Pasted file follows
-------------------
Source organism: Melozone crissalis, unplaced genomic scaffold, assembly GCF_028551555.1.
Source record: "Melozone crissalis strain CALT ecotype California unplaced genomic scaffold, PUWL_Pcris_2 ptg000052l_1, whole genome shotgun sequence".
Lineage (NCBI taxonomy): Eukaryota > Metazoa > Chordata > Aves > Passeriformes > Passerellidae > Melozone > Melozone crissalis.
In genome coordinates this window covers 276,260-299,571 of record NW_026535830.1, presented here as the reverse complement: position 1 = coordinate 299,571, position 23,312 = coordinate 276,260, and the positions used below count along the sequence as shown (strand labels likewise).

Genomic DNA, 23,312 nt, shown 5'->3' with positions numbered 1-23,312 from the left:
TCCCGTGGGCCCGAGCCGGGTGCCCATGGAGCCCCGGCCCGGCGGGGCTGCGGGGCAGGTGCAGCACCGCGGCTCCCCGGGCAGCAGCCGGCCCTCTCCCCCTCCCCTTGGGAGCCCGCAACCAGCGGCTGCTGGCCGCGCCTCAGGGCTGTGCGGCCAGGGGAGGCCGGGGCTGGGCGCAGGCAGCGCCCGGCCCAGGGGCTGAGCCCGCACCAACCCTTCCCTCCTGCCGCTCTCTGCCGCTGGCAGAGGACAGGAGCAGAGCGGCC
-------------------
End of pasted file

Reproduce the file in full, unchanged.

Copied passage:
Source organism: Melozone crissalis, unplaced genomic scaffold, assembly GCF_028551555.1.
Source record: "Melozone crissalis strain CALT ecotype California unplaced genomic scaffold, PUWL_Pcris_2 ptg000052l_1, whole genome shotgun sequence".
Lineage (NCBI taxonomy): Eukaryota > Metazoa > Chordata > Aves > Passeriformes > Passerellidae > Melozone > Melozone crissalis.
In genome coordinates this window covers 276,260-299,571 of record NW_026535830.1, presented here as the reverse complement: position 1 = coordinate 299,571, position 23,312 = coordinate 276,260, and the positions used below count along the sequence as shown (strand labels likewise).

Genomic DNA, 23,312 nt, shown 5'->3' with positions numbered 1-23,312 from the left:
TCCCGTGGGCCCGAGCCGGGTGCCCATGGAGCCCCGGCCCGGCGGGGCTGCGGGGCAGGTGCAGCACCGCGGCTCCCCGGGCAGCAGCCGGCCCTCTCCCCCTCCCCTTGGGAGCCCGCAACCAGCGGCTGCTGGCCGCGCCTCAGGGCTGTGCGGCCAGGGGAGGCCGGGGCTGGGCGCAGGCAGCGCCCGGCCCAGGGGCTGAGCCCGCACCAACCCTTCCCTCCTGCCGCTCTCTGCCGCTGGCAGAGGACAGGAGCAGAGCGGCC